Be a Part of History! Help us bring Babe Ruth’s 436 Home Run Ball Back to Cleveland.
The Story of the Ball
On the afternoon of June 7th, 1928 the Yankees were playing the Cleveland Indians at League Park.
Lou Gehrig and Babe Ruth at League Park
The Indians were winning 1-0 going into the eighth inning. Indians southpaw Joe Shaute was keeping the Yankees off balance with his screwball and sinker. But that all changed when New York got to him for 4 runs in the eighth and ninth innings. Then, with Earl Combs and Leo Durocher on base in the ninth, he had to pitch to Babe Ruth. The first pitch was a ball, and the second pitch was strike. But on the third pitch the Babe swung and hoisted it over the right field screen for his 20th home run of the season and 436 of his career.
At the same time, a young man named Connie Long had stopped by League Park on his way home from work to see how the game was going.
Local kids lined up trying to sneak a peak at the game.
Connie was standing on Lexington Avenue when he heard a roar from the crowd and then a ball sailed over the right field screen! Others started chasing it but Connie got the ball. After the game he went to the locker room and a cordial Babe Ruth signed and dated the ball.
Over the years, Connie and his son Bill had the ball signed by other baseball greats: Bob Feller, Herb Score, Vic Wertz, Gary Bell, Hank Aaron and Willie Mays.
Now The Baseball Heritage Museum has an opportunity to bring the 436 ball home and create a virtual presenter to tell its story
The virtual presenter will use interactive technology to allow visitors to see the ball from a 365 degree angle , experience an interactive graphic representation of the day the ball was hit, and tell the story of its history with the Long family. The virtual presenter will also be used as a travelling exhibit.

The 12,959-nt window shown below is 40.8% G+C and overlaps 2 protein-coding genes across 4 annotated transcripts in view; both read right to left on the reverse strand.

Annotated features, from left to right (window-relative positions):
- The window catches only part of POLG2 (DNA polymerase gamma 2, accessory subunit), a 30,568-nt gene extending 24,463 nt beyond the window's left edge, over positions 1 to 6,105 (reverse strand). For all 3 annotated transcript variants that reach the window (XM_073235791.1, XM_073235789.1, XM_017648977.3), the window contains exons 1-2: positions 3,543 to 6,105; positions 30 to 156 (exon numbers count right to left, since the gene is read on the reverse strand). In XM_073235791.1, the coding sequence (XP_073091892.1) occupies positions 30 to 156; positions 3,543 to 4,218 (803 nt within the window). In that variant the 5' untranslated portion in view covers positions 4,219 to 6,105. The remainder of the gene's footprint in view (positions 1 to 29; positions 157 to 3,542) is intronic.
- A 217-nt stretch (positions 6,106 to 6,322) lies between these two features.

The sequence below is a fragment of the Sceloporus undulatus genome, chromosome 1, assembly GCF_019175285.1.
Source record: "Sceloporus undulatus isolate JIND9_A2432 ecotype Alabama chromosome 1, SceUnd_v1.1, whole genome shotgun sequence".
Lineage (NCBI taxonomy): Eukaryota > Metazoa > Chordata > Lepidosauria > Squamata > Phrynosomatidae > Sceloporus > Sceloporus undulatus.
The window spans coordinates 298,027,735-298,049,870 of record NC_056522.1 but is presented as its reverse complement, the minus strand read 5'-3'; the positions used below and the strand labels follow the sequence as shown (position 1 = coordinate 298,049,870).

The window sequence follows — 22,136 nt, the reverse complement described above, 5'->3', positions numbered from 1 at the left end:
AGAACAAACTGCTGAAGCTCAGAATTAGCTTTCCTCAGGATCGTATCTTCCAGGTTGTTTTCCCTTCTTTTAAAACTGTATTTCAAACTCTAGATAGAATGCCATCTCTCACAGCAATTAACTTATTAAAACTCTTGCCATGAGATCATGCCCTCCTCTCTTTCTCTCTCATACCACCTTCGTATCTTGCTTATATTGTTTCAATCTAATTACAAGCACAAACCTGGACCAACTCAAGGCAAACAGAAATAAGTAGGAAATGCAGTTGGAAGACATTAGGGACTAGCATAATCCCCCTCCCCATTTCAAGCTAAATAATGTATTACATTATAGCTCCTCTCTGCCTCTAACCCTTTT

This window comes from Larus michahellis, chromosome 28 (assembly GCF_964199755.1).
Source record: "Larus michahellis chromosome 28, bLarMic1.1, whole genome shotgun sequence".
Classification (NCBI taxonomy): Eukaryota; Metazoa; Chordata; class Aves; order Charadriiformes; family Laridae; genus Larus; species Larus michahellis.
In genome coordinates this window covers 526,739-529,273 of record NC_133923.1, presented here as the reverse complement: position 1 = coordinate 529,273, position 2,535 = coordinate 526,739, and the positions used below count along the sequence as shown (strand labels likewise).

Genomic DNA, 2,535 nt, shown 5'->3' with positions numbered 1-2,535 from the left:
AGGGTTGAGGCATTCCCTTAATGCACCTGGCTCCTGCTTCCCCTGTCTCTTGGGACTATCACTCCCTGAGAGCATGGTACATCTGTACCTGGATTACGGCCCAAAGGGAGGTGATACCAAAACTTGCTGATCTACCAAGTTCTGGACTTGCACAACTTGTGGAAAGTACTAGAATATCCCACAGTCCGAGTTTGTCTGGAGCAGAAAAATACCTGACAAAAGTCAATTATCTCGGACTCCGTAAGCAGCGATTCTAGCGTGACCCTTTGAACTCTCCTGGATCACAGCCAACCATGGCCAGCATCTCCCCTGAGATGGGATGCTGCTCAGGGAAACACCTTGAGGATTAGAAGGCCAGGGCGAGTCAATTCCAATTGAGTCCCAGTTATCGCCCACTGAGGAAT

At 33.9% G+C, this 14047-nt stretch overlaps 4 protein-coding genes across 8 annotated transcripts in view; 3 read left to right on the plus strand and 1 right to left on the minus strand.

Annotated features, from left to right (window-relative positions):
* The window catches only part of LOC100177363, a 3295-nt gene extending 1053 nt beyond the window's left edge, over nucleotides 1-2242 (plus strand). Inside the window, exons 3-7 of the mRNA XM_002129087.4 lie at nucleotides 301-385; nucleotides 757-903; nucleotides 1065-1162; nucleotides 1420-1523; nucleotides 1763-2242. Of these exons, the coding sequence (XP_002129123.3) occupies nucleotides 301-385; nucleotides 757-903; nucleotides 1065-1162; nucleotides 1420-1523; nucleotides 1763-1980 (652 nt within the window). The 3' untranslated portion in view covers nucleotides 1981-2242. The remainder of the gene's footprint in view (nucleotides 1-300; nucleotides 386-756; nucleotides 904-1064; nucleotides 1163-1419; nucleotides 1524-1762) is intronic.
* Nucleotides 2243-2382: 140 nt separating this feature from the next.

We are hoping to have the exhibit in place by June 7 2018 for the 90th anniversary of the event.
The Social Impact of Bringing the Ball Home
For over 20 years the Museum has been committed to telling the stories of baseball and applying the lessons of the sport to the lessons of life. With the move to League Park, the Museum took on the additional commitment of being a central presence in the Hough neighborhood by creating new educational programming, developing relationships with community groups and hosting neighborhood events. In order to do these things the Museum needs a steady stream of funding. The Babe Ruth Ball exhibit will help with that. The exhibit will bring the Museum increased attention and visitors, which will attract additional private and public funding. Another source of income will come from lending the exhibit to other organizations. This money will help us continue on the path we have been on, and, allow us to undertake new initiatives such as expanding Museum hours, creating after school and senior programming, and developing vocational guidance opportunities.
This campaign has been created by Museum Administrator Margaret Reardon but all contributions will go directly to the Museum. Donate today but no later than February 28 2018.
- Alan Morris
- Jack Buckingham
- Tom Fuerst
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